I give up. Is Jack Robin becoming Al Jolson becoming Eddie Fisher? Or is Eddie Fisher becoming Jolson becoming the blacked up Jolson-as-Jack Robin in The Jazz Singer? Who’s ghosting who? Does blackface haunt the Jewish entertainer, or is blackface the Jewish entertainer’s inevitable, utlimate desitination? This RCA LP from 1968 (you can tell it’s from the 60s because the blackface is faded into the background and not paraded front and center) is a pretty remarkable testament to both the lingering influence of Jolson on American popular song and the lingering influence of blackface on American popular song. Fisher came up in the 50s after Jolson had already died, but they were both Russian Jewish products of immigrant parents who did some name changing (Yoelson became Jolson, Fisch became Fisher). Their voices speak to their different eras as jazz singers who didn’t really sing jazz, and Fisher’s Jolson tribute is wrapped in the kind of over-produced pop shmaltz that Jolson didn’t need (his booming, elastic voice had more hammy drama than any producer could conjure in a studio). Fisher sings nothing but Jolson staples here, but it’s his version of “My Mammy” recorded in the thick of the Civil Rights era that is hardest to swallow. Jolson sang it– infamously– in blackface, on one knee, to his immigrant yiddishe momme in The Jazz Singer, as part of his bid for white Americanism via racial masquerade. Fisher sings it in whiteface, as an American, for mammy nostalgia, right when African-Americans were overhauling the racial legacy that blackface minstrelsy symbolized. By the late 40s, it was even hard to find Jolson doing harcore mammy shtick. On this LP released just after Jolson died (just after he returned from entertaining Korean War troops).
Friday, August 8, 2008
What does it say about us that we care less about the subject of Otto Preminger’s film about the founding of the State of Israel (which starred Paul Newman and was based on Leon Uris’ novel), and more about how everyone from Richard Clayderman to Edith Piaf and Count Basie thought it wise to take a crack at Ernest Gold’s rousing, chest-swelling main theme from the film’s score? Gold fled Vienna in 1938 and started making his mark as a film composer in Hollywood in the mid-forties. His Exodus theme was a huge, Oscar-winning hit in 1960, the perfect launch of a decade when Jews became synonymous with America– as Leslie Fiedler once put it, “when Zion became Main Street.” So much so that when it was time to add lyrics to “Exodus” the task fell to Daniel Boone’s great-great-grandson Pat. “This land is mine,” Boone wrote of Israel a year before the southern Church elder recorded his Reads From The Holy Bible LP, “God gave this land to me.” In 1969, Jimmy Scott (with Junior Mance on piano and Ron Carter on bass) did one of the most beautiful takes on the Gold/Boone version that was as much dirge as patriotic celebration, and four years earlier, the original Gold instrumental got one of its best workouts from Nuyorican conguero Ray Barretto on his Viva Watusi LP (Barretto had already worked the Jewish angle as a member of Juan Calle and His Latin Lantzmen). The other history of Israel: from Vienna to the Watusi via Pat Boone.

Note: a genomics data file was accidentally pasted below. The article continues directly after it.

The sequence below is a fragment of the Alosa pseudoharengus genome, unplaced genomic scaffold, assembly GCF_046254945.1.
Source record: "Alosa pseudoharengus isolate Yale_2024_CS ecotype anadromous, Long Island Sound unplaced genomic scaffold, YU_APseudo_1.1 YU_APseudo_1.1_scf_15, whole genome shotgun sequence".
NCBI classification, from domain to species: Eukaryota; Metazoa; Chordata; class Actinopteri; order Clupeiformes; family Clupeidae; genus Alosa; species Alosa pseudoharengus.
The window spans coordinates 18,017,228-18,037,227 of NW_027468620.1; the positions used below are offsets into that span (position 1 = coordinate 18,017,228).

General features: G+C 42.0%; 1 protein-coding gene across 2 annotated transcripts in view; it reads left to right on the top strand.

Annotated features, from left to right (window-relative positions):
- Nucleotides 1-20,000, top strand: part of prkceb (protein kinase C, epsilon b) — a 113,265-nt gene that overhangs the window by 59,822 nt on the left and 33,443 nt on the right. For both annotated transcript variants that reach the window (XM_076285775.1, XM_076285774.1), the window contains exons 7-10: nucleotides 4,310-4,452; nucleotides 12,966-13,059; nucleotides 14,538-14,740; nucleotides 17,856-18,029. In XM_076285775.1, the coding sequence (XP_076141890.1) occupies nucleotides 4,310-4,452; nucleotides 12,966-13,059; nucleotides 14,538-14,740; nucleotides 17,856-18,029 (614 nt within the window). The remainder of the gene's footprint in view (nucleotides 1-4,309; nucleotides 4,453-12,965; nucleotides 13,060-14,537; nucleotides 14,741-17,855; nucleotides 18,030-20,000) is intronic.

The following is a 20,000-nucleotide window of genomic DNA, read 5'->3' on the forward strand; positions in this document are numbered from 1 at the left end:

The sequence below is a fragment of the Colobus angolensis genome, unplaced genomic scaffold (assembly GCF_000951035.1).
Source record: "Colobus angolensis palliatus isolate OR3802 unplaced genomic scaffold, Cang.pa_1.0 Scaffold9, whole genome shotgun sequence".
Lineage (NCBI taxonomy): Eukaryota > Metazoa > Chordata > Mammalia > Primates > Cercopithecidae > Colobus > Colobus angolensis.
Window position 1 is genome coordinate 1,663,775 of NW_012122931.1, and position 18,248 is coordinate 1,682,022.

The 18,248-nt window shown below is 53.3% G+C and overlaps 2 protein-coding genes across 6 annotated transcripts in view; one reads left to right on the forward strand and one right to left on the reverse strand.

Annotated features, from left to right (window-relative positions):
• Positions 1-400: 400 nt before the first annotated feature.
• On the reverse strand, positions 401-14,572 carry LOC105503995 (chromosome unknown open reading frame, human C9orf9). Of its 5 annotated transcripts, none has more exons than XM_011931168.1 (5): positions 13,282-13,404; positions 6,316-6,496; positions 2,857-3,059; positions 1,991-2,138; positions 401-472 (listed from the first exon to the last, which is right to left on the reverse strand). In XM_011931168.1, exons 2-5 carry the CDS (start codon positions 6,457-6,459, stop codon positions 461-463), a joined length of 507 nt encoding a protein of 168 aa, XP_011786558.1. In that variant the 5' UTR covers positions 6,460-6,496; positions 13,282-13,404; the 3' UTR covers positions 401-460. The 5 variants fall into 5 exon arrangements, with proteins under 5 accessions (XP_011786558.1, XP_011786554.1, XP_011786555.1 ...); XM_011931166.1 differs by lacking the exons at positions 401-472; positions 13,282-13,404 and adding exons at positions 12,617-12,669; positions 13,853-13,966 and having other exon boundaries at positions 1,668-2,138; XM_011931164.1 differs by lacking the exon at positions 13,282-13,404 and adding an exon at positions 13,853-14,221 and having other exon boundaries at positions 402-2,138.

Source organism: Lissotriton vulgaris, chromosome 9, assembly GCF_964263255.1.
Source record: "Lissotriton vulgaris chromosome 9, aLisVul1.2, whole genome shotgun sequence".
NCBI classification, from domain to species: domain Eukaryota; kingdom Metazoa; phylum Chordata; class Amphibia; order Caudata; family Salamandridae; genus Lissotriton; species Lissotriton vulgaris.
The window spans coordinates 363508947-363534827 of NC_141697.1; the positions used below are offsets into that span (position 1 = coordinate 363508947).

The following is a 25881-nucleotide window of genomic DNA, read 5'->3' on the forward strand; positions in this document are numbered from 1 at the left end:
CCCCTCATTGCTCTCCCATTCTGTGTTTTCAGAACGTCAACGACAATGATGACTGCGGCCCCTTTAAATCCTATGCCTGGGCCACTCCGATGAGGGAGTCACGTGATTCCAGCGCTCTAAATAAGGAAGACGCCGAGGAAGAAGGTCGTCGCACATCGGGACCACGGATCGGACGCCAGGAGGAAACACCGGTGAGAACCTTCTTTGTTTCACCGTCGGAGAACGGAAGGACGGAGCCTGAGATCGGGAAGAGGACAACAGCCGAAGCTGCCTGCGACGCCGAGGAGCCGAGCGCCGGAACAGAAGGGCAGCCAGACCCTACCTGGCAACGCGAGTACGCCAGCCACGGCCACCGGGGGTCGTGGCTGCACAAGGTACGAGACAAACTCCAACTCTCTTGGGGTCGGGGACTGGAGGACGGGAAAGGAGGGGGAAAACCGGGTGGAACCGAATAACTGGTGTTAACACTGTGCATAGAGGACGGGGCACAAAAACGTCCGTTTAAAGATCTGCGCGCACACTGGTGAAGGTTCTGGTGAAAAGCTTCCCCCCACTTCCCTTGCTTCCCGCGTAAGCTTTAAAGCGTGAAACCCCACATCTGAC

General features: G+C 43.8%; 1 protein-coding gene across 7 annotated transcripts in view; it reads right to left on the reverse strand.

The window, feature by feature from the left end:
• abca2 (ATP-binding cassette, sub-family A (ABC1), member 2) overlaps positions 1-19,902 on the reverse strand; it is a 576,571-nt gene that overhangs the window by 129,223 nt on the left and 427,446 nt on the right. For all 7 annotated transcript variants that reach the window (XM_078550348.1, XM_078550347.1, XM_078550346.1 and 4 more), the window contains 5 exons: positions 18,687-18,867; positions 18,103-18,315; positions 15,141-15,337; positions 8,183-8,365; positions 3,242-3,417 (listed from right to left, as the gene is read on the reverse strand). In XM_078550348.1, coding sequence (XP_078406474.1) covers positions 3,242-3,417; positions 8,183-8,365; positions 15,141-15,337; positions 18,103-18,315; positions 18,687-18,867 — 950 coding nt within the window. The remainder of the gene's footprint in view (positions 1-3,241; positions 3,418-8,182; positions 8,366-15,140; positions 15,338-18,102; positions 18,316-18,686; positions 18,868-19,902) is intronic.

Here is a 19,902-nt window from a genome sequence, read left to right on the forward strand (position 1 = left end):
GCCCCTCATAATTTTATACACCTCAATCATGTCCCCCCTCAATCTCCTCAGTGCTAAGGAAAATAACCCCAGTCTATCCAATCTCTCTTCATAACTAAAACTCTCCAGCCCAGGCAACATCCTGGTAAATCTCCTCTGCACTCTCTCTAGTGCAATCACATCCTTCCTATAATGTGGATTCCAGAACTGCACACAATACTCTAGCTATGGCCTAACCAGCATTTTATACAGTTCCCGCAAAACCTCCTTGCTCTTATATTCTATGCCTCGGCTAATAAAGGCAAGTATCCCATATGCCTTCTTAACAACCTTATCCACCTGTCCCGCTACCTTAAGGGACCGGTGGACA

Thursday, August 7, 2008
Check out “Israel,” originally written by John Carisi back in that fateful year of 1948. This isn’t his version or Miles’, but the trombone duo of J.J. Johnson and Kai Winding who made it the title of their 1968 A&M stunner. Herbie Hancock, who also played on Jonathan Klein’s “Hear O Israel” session around the same time, was on board, as was Ron Carter and Grady Tate. In his Israel liner notes, Ira Gitler wrote, “Herbie Hancock shifts over the sands of Sinai with both hands before getting into some straight-ahead, right-hand swinging.” Even in 1968 it was still possible to score Israel with a level of sand-shifting calm and straight-ahead swing. Blues, for sure, but not the menacing, dark, tragic, suffering, embattled blues you’d have to score now. Of course, you could also just put on a real fantasy record, “Israeli Sha Sha” from the great Machito. At least Carisi heard the blues as a permanent Israeli score. Machito is pure romance, a tropical, playful Zionism swishing across a dancefloor that for these three minutes at least, has room for everyone. A sigh for the CNN ticker–if only politics actually sounded like this.
Wednesday, August 6, 2008
Claire and Merna were The Bagelman Sisters before they became The Barry Sisters and, soon after, the reigning queens of Yiddish swing from the late 30s on. Though best known for turning Yiddish folk tunes into jazzified pop hits (their purring “Tumbala-Lika” can still survive any tasteful DJ set), I’ve always liked them best when they go slightly off book, especially all of their impressive Spanish-language sides (check back here soon for those). But my fave Barry Sisters album comes when most thought their career had long fizzled, in 1973, when they released Our Way on the aptly named Mainstream Records. Instead of Yid hits in pop idioms, this time they did big pop hits in Yid idioms– “It’s Impossible,” “Mame,” “Love Story.” The best of the lot is this version of Burt Bacharach’s “Raindrops Keep Falling On My Head” (sung originally by BJ Thomas on the Butch Cassidy and The Sundance Kid soundtrack). In Yiddish, it became “Trop’ns Fin Regen Oif Mein Kop” and proved that even a dying language could save 70s radio from itself.